CINCINNATI -- Head trainer Paul Lessard said Wednesday that Reds starter Tony Cingrani was feeling much better less than 24 hours after exiting Tuesday's game in the fourth inning with a lower back strain. However, Wednesday was an easy day for Cingrani, who visited a doctor and spent the day getting treatment.
"We'll start bumping it up tomorrow," Lessard said. "He'll throw tomorrow and see how he feels. Ideally, we'll make sure he stays comfortable and loose and is able to throw. If he doesn't feel anything, he'll be able to make his next start."
Cingrani's biggest test will come Friday, when he is scheduled to throw a bullpen session.
"That will be more of a telltale sign than anything," Lessard said.
In the rotation to replace the injured Johnny Cueto, Cingrani has been dealing with the issue in his lower back for a couple weeks, but he didn't disclose that to manager Dusty Baker or trainers until after he gave up a home run, a walk and a double with one out in the fourth inning against the D-backs. Following the game, which Cingrani started by retiring the first 10 batters he faced, the 24-year-old left-hander had no doubts that he would be able to make his next start against the Brewers on Sunday.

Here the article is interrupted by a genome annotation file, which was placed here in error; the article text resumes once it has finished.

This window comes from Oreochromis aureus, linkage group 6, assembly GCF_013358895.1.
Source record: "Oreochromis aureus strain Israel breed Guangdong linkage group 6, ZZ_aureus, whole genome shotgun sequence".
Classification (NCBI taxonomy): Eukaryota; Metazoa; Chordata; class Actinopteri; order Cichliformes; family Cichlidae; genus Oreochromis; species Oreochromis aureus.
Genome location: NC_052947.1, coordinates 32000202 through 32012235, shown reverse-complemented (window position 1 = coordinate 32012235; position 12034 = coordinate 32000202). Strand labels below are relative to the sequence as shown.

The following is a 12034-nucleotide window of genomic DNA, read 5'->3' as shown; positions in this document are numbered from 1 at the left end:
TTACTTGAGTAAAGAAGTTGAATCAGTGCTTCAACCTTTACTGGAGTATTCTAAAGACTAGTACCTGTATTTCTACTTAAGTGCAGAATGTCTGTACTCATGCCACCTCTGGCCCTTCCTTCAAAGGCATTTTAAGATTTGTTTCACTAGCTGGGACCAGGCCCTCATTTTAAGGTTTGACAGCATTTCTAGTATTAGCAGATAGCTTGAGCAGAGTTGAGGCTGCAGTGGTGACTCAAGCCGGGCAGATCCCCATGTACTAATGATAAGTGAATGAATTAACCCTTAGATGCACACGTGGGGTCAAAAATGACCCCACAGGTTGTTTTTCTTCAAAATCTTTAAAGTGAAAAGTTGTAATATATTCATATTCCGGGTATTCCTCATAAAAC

Should he not be ready by then, Greg Reynolds, who also pitched for Triple-A Louisville on Tuesday, is a potential replacement. He was previously called up to start the second game of Cincinnati's doubleheader in San Francisco on July 23, when he allowed five runs on eight hits in five innings. In 23 games (21 starts) for Louisville this season, Reynolds is 12-3 with a 2.42 ERA, including a two-hit shutout on June 21.
As the Reds wait to know more about Cingrani's status, Baker was asked if the Reds have many replacement options available.
"Well, not really," Baker said. "We'll just pray that he gets better and it's not too serious, not too bad."
Mark Sheldon is a reporter for MLB.com. Read his blog, Mark My Word, and follow him on Twitter @m_sheldon. Jeremy Warnemuende is an associate reporter for MLB.com. This story was not subject to the approval of Major League Baseball or its clubs.